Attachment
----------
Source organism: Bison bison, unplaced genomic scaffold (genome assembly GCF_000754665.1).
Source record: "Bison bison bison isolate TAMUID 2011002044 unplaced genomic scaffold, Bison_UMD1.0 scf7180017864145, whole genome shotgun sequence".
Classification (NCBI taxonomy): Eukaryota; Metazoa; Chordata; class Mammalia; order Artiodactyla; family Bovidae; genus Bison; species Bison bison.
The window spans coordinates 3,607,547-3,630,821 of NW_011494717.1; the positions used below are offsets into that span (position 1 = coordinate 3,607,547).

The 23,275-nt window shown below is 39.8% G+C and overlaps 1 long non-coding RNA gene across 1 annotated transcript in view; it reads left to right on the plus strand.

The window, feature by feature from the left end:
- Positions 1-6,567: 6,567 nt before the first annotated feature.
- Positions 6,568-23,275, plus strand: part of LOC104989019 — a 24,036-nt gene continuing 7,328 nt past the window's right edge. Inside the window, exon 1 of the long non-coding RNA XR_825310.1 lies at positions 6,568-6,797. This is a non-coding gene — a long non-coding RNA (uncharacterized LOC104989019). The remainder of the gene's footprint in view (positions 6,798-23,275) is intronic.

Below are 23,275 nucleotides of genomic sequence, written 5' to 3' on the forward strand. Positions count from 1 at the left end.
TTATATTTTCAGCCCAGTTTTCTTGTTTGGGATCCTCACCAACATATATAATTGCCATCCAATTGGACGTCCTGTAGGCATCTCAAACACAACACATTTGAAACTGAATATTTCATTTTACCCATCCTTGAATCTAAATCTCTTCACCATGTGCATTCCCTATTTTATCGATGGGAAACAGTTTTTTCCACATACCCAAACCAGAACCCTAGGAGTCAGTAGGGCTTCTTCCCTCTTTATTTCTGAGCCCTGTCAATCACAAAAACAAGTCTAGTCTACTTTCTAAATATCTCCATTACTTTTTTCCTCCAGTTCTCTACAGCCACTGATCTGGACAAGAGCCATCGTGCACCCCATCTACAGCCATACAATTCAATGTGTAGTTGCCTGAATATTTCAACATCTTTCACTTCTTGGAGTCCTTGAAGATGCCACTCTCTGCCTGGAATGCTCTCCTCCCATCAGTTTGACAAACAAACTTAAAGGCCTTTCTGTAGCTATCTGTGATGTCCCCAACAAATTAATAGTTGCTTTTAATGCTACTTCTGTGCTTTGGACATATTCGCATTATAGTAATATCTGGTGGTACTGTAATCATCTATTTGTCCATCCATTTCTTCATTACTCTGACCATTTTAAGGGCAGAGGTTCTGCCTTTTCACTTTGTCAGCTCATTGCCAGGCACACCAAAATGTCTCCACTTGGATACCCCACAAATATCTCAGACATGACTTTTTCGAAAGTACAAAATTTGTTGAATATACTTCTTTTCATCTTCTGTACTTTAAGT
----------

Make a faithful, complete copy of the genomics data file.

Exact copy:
Source organism: Bison bison, unplaced genomic scaffold (genome assembly GCF_000754665.1).
Source record: "Bison bison bison isolate TAMUID 2011002044 unplaced genomic scaffold, Bison_UMD1.0 scf7180017864145, whole genome shotgun sequence".
Classification (NCBI taxonomy): Eukaryota; Metazoa; Chordata; class Mammalia; order Artiodactyla; family Bovidae; genus Bison; species Bison bison.
The window spans coordinates 3,607,547-3,630,821 of NW_011494717.1; the positions used below are offsets into that span (position 1 = coordinate 3,607,547).

The 23,275-nt window shown below is 39.8% G+C and overlaps 1 long non-coding RNA gene across 1 annotated transcript in view; it reads left to right on the plus strand.

The window, feature by feature from the left end:
- Positions 1-6,567: 6,567 nt before the first annotated feature.
- Positions 6,568-23,275, plus strand: part of LOC104989019 — a 24,036-nt gene continuing 7,328 nt past the window's right edge. Inside the window, exon 1 of the long non-coding RNA XR_825310.1 lies at positions 6,568-6,797. This is a non-coding gene — a long non-coding RNA (uncharacterized LOC104989019). The remainder of the gene's footprint in view (positions 6,798-23,275) is intronic.

Below are 23,275 nucleotides of genomic sequence, written 5' to 3' on the forward strand. Positions count from 1 at the left end.
TTATATTTTCAGCCCAGTTTTCTTGTTTGGGATCCTCACCAACATATATAATTGCCATCCAATTGGACGTCCTGTAGGCATCTCAAACACAACACATTTGAAACTGAATATTTCATTTTACCCATCCTTGAATCTAAATCTCTTCACCATGTGCATTCCCTATTTTATCGATGGGAAACAGTTTTTTCCACATACCCAAACCAGAACCCTAGGAGTCAGTAGGGCTTCTTCCCTCTTTATTTCTGAGCCCTGTCAATCACAAAAACAAGTCTAGTCTACTTTCTAAATATCTCCATTACTTTTTTCCTCCAGTTCTCTACAGCCACTGATCTGGACAAGAGCCATCGTGCACCCCATCTACAGCCATACAATTCAATGTGTAGTTGCCTGAATATTTCAACATCTTTCACTTCTTGGAGTCCTTGAAGATGCCACTCTCTGCCTGGAATGCTCTCCTCCCATCAGTTTGACAAACAAACTTAAAGGCCTTTCTGTAGCTATCTGTGATGTCCCCAACAAATTAATAGTTGCTTTTAATGCTACTTCTGTGCTTTGGACATATTCGCATTATAGTAATATCTGGTGGTACTGTAATCATCTATTTGTCCATCCATTTCTTCATTACTCTGACCATTTTAAGGGCAGAGGTTCTGCCTTTTCACTTTGTCAGCTCATTGCCAGGCACACCAAAATGTCTCCACTTGGATACCCCACAAATATCTCAGACATGACTTTTTCGAAAGTACAAAATTTGTTGAATATACTTCTTTTCATCTTCTGTACTTTAAGT